MONTREAL -- When Tomas Plekanec arrived in North America, he knew exactly what kind of player he was.
The Montreal Canadiens didn't agree.
A third-round selection (No. 71) in the 2001 NHL Draft, Plekanec joined the Hamilton Bulldogs of the American Hockey League in 2002 with an identity that was clear in his mind.
"When I got there I was a very offensive guy," Plekanec said this week. "Actually, I didn't know anything about defense. I played from the red line to the opposition's goal line."
Now here he is nearly 13 years later, one of the NHL's best two-way forwards and a pillar of the Canadiens, who enter their game Saturday against the Toronto Maple Leafs (7 p.m. ET; NHLN-US; CBC; TVA) trying to finish with the top record in the Eastern Conference.
Though goaltender Carey Price, defenseman P.K. Subban and forward Max Pacioretty receive most of the credit for the Canadiens' success, Plekanec quietly goes about his business facing top opposing forwards and producing offensively on a consistent basis.
It is a role the Canadiens have groomed Plekanec to play from the moment he stepped off the plane from his native Czech Republic to begin his professional career in North America.
"I've been put in that situation. It's not like I chose it," Plekanec said. "Two things they taught me right off the bat when I got here was being good on both sides of the ice, and being consistent. Those are the two biggest things I learned, the two things I heard from the coaches. So I was a guy trying to listen to the coach."
The first two men to drive home that message to Plekanec in Hamilton were current Boston Bruins coach Claude Julien and assistant Doug Jarvis, who took over as coach of the Bulldogs after Julien was promoted to the Canadiens during Plekanec's rookie season in the AHL. Julien and Jarvis are coaches who take defensive responsibility seriously, to put it mildly, and Plekanec quickly got the message.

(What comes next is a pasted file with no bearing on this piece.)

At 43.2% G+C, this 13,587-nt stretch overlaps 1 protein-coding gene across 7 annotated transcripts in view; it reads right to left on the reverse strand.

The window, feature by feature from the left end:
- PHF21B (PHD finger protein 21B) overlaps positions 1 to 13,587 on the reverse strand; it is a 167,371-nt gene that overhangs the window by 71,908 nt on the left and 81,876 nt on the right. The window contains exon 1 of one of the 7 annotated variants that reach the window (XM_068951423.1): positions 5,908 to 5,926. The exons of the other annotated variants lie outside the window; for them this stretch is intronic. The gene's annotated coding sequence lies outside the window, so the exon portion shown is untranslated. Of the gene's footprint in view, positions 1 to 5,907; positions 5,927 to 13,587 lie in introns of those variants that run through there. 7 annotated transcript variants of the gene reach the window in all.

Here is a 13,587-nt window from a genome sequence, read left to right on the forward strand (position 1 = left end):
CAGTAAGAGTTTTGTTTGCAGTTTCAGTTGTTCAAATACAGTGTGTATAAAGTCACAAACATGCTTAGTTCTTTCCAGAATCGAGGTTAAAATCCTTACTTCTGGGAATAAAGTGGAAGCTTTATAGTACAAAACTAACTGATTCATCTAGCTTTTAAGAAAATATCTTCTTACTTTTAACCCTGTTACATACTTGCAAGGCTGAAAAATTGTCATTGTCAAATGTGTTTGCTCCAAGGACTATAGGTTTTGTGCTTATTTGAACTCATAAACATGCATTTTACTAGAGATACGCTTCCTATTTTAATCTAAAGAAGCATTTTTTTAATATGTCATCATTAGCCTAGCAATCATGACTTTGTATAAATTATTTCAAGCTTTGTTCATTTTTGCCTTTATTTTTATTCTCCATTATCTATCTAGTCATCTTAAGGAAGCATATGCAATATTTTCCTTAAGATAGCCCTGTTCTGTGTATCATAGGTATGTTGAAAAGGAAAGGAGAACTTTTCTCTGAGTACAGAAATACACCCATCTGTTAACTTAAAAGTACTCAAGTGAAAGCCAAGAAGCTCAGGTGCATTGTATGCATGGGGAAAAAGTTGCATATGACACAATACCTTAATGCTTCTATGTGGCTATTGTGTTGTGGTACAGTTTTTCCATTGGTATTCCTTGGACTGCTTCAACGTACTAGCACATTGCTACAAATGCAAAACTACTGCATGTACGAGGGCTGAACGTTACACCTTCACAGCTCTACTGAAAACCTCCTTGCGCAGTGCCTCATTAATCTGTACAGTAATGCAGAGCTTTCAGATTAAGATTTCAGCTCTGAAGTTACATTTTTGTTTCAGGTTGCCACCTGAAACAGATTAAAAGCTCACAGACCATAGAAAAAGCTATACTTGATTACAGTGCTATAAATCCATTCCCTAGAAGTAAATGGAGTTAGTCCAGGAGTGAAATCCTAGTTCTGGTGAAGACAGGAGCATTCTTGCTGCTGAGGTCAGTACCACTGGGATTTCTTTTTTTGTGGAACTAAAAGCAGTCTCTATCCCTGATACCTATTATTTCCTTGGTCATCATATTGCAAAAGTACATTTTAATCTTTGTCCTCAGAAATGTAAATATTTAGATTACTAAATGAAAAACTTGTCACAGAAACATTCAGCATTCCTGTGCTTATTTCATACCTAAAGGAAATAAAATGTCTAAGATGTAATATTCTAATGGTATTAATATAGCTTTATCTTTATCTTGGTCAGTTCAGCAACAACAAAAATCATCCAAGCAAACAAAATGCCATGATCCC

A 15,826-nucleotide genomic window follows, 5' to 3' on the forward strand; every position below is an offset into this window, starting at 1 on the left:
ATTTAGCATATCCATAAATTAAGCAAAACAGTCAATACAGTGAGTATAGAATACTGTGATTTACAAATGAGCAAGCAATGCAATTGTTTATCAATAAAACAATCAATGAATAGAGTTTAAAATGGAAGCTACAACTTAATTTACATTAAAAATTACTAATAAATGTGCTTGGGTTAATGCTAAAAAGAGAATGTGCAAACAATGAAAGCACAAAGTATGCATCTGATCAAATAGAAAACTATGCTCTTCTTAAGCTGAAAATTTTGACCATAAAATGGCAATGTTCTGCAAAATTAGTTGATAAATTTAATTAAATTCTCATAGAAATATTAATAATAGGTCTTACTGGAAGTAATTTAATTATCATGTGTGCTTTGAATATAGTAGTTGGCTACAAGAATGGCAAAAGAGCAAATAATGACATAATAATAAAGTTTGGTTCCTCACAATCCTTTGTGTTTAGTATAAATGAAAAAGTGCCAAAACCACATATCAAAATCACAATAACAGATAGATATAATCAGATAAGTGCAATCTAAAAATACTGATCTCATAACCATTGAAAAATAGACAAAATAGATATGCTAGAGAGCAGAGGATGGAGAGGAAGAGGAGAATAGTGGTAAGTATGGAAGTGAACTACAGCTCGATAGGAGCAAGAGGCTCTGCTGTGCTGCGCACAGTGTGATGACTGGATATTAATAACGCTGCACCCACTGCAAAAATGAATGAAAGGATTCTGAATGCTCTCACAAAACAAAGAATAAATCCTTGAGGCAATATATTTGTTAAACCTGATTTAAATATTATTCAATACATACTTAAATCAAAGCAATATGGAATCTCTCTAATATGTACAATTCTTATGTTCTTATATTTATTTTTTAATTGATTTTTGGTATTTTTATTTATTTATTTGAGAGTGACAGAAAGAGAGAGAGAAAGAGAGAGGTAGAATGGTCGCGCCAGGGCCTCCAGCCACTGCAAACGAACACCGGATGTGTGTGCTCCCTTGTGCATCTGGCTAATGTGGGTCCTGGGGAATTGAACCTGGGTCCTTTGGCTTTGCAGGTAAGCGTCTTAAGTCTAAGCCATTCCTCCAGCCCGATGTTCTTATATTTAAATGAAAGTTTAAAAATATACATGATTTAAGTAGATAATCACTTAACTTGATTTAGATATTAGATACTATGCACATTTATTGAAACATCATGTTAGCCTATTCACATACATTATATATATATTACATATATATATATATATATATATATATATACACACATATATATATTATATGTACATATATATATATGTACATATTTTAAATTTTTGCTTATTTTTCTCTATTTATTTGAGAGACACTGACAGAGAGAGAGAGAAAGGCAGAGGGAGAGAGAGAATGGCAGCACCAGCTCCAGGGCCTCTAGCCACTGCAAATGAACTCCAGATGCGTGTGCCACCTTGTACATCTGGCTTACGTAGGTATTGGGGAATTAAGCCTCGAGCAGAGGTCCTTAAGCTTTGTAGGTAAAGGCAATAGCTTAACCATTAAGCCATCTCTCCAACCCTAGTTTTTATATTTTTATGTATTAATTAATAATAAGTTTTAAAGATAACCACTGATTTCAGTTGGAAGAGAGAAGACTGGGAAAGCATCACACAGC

Plekanec spent three years in the AHL to become the player he is today, but his third season in Hamilton was difficult. He was ready by then to play in the NHL, but the 2004 lockout forced him to stay in the minors and he said he briefly considered leaving to play in Europe that year.
"But I didn't, and I think it was the biggest decision of my career," he said. "That third year helped me."
Once Plekanec made the NHL in 2005 he decided he'd had enough of the minor-league lifestyle and never went back, aside from a two-game conditioning stint during his rookie season.
He did so using the lessons he learned from Julien and Jarvis.
Today, Plekanec plays the same role for the Canadiens as Patrice Bergeron plays for the Bruins, and though most people would laugh off that comparison, they are in fact very similar players.
In 733 NHL games, Plekanec has 192 goals and 476 points. In 712 games, Bergeron has 198 goals and 531 points.
Bergeron is widely regarded as the best penalty-killing forward in the NHL, with good reason. According to war-on-ice.com, there are 32 forwards in the League who have played at least 450 minutes shorthanded since the start of the 2011-12 season. Among that group, Bergeron has been on the ice for the fewest goals against, a rate of 5.0 per 60 minutes of shorthanded ice time. Second on the list is Plekanec, at 5.1 goals against per 60 minutes.
"What makes [Plekanec] so effective is he's so smart," Price said. "He thinks the game very well. He reads and reacts so well. To be a defensive player like that, and even to be a good offensive player, you need to have that instinct."
The one area where Bergeron clearly surpasses Plekanec is possession metrics, with Bergeron consistently among the best in the NHL while Plekanec is usually near the middle of the pack. There is a caveat to that, and that's the lack of stability Plekanec has had in Montreal over the years, with a revolving door of forwards playing with him every season.